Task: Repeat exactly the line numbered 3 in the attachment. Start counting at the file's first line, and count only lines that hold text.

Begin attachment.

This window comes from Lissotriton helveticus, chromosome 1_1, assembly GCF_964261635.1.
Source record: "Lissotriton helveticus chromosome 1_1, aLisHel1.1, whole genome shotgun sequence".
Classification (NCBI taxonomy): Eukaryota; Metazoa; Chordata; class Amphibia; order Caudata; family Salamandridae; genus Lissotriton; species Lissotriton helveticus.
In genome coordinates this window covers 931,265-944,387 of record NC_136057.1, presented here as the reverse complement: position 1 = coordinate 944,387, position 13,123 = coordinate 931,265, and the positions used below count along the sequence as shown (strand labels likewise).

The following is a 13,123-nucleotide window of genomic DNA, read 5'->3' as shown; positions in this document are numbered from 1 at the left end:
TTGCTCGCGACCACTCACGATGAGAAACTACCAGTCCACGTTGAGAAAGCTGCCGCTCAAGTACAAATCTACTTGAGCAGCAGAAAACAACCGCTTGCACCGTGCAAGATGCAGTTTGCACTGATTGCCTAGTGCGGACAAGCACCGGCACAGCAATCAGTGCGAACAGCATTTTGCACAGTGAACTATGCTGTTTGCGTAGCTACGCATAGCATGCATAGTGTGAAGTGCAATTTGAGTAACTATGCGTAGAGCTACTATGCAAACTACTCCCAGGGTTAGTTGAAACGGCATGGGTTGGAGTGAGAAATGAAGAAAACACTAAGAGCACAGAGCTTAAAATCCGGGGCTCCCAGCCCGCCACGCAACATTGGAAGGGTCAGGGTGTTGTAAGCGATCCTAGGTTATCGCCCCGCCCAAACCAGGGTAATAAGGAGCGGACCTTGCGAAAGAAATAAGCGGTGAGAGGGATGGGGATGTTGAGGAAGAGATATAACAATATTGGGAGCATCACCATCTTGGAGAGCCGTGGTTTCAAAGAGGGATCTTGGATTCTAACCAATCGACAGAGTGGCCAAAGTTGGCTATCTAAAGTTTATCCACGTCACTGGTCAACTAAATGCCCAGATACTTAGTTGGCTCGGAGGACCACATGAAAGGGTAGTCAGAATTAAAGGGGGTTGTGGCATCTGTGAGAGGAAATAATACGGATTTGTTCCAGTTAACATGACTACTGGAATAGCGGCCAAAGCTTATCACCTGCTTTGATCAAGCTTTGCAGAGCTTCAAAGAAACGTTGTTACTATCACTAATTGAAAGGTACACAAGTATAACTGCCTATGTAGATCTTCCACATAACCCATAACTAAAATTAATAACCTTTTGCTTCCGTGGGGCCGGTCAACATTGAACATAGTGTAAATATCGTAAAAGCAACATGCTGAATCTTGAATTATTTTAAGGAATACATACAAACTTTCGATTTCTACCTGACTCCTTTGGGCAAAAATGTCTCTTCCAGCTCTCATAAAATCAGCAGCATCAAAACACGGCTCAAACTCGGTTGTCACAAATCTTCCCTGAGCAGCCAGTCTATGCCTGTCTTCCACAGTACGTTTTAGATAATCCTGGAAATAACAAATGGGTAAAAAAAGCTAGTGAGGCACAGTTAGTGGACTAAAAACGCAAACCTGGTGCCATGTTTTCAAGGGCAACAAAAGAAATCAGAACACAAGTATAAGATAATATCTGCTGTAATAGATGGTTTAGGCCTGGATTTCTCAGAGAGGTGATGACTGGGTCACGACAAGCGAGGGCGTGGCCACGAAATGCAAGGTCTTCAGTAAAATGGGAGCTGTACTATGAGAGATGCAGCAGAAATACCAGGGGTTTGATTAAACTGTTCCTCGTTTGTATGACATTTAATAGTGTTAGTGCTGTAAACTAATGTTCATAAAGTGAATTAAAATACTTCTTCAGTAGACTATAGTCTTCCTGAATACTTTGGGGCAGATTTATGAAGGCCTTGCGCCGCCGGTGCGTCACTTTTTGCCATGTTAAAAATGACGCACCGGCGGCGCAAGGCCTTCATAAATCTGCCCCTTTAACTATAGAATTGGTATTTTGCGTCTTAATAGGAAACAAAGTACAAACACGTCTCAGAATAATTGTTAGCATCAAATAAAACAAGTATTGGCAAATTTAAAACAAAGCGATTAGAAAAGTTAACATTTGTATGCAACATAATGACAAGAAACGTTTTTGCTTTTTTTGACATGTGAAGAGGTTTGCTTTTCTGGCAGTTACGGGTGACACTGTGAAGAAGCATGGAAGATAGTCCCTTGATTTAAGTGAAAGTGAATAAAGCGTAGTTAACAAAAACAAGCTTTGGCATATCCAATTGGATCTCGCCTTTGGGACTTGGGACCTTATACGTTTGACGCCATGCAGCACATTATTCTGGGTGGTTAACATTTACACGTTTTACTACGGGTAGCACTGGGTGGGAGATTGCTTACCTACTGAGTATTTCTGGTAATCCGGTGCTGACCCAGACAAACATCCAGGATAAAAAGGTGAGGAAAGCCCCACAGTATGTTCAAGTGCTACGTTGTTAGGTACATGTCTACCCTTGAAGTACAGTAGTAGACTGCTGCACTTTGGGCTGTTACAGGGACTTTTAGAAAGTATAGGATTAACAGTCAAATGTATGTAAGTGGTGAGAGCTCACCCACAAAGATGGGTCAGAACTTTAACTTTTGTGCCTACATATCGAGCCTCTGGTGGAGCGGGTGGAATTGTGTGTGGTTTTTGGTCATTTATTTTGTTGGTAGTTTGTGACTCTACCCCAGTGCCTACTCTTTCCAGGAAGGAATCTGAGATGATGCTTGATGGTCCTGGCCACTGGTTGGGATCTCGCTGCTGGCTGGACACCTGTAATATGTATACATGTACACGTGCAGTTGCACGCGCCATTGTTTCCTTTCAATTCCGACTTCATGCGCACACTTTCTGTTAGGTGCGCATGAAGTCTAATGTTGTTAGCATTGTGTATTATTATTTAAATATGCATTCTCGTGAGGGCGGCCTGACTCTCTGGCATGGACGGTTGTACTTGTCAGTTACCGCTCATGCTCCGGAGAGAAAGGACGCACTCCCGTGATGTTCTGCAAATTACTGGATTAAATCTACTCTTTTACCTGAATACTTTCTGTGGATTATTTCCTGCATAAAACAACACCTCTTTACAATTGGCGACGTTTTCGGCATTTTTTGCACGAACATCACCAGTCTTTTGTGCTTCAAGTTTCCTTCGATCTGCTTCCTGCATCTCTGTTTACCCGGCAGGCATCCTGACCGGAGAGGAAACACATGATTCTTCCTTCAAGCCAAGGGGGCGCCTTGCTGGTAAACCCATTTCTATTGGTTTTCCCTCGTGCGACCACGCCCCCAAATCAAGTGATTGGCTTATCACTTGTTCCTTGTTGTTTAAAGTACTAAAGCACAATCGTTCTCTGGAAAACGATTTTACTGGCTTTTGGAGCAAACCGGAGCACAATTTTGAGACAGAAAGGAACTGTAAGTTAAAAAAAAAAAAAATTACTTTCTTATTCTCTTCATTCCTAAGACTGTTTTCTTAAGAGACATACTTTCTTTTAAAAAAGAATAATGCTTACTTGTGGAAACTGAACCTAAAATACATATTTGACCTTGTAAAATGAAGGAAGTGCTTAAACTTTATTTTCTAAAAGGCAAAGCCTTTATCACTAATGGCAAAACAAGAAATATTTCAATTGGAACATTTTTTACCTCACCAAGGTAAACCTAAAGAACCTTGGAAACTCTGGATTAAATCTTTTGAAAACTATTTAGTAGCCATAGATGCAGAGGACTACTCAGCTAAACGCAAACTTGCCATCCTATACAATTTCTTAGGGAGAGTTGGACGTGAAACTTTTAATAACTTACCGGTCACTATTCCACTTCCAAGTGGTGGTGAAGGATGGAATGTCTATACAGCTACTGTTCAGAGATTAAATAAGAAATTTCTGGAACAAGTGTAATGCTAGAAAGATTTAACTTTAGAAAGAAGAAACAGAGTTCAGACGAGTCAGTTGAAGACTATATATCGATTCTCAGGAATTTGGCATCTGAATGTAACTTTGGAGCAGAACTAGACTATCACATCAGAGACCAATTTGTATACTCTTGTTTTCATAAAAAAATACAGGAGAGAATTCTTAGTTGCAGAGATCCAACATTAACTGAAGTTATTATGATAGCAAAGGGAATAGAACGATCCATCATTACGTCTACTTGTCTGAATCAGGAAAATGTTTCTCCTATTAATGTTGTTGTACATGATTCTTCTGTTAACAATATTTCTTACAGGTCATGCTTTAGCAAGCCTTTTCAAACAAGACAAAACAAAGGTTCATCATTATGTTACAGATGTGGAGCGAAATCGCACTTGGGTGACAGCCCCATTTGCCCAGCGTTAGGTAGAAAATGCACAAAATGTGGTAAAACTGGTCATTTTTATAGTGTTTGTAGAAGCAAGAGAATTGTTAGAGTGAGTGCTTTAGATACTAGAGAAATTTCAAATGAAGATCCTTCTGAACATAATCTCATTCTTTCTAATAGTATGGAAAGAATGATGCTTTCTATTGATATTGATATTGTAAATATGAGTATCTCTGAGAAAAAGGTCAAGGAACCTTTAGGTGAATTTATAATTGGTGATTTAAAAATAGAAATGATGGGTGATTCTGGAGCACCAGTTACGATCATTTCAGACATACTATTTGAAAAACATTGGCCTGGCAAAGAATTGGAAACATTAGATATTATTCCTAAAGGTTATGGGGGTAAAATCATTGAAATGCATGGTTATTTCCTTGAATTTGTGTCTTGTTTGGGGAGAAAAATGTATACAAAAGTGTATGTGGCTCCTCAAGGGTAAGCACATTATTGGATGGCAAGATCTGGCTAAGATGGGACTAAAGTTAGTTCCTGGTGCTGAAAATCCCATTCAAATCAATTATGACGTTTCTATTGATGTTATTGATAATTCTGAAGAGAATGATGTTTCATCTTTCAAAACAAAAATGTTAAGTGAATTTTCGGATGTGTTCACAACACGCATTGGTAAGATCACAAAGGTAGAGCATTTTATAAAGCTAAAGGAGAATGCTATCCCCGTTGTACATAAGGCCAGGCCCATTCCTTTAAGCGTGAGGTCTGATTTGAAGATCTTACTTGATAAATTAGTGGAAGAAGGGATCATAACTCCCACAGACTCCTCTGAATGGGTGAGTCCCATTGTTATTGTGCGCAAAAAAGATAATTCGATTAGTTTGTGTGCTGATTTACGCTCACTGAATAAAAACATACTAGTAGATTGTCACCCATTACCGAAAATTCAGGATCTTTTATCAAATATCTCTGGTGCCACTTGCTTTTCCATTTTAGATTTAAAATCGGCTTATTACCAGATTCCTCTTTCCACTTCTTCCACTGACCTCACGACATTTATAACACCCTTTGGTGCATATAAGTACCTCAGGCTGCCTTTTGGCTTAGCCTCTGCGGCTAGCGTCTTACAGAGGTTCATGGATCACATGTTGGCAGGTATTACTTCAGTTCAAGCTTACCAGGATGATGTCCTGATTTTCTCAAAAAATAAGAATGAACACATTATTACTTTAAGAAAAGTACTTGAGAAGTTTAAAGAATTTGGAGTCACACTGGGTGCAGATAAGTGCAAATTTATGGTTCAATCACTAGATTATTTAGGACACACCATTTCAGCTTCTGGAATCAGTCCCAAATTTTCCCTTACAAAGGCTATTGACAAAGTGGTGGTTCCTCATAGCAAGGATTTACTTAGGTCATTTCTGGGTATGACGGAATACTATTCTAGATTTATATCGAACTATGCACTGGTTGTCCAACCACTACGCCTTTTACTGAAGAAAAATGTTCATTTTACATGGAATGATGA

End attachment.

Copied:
Classification (NCBI taxonomy): Eukaryota; Metazoa; Chordata; class Amphibia; order Caudata; family Salamandridae; genus Lissotriton; species Lissotriton helveticus.